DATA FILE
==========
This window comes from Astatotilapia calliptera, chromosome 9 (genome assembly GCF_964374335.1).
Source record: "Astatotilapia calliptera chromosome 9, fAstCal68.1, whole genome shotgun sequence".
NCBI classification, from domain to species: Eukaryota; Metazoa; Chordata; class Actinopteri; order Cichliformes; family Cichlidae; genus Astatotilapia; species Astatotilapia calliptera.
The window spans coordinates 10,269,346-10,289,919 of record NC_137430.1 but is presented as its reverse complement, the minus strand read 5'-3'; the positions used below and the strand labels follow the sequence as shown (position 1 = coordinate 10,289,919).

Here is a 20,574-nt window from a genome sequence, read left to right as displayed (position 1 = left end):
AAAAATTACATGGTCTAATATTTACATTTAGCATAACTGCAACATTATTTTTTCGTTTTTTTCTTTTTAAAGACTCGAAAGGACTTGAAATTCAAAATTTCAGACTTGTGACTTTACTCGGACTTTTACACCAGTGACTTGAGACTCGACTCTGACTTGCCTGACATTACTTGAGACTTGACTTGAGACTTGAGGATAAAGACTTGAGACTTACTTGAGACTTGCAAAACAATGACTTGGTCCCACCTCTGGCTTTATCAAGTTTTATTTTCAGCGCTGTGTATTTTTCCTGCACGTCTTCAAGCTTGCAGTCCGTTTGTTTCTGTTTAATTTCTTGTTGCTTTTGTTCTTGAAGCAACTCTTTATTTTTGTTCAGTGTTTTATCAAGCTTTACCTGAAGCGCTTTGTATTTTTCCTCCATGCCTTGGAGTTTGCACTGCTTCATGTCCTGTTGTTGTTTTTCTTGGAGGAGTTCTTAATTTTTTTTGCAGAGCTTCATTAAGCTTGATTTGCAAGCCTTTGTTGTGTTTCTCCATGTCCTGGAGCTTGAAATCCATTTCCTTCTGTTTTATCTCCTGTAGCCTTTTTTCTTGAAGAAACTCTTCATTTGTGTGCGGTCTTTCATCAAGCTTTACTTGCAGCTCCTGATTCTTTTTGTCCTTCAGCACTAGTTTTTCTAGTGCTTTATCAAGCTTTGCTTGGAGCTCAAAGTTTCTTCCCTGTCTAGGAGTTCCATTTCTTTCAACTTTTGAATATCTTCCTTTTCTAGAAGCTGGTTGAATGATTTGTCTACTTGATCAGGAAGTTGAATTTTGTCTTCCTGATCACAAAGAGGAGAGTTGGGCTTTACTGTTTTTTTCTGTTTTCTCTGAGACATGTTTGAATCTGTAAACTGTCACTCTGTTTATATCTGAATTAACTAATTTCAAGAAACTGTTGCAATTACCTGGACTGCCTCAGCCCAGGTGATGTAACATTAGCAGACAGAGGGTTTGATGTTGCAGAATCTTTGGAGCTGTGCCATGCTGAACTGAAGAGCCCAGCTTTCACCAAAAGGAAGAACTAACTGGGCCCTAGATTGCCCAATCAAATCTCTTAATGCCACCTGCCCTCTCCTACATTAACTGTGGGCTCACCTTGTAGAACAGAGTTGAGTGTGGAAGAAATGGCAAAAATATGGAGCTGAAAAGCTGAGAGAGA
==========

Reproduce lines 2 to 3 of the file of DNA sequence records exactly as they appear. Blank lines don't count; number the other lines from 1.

Source record: "Astatotilapia calliptera chromosome 9, fAstCal68.1, whole genome shotgun sequence".
NCBI classification, from domain to species: Eukaryota; Metazoa; Chordata; class Actinopteri; order Cichliformes; family Cichlidae; genus Astatotilapia; species Astatotilapia calliptera.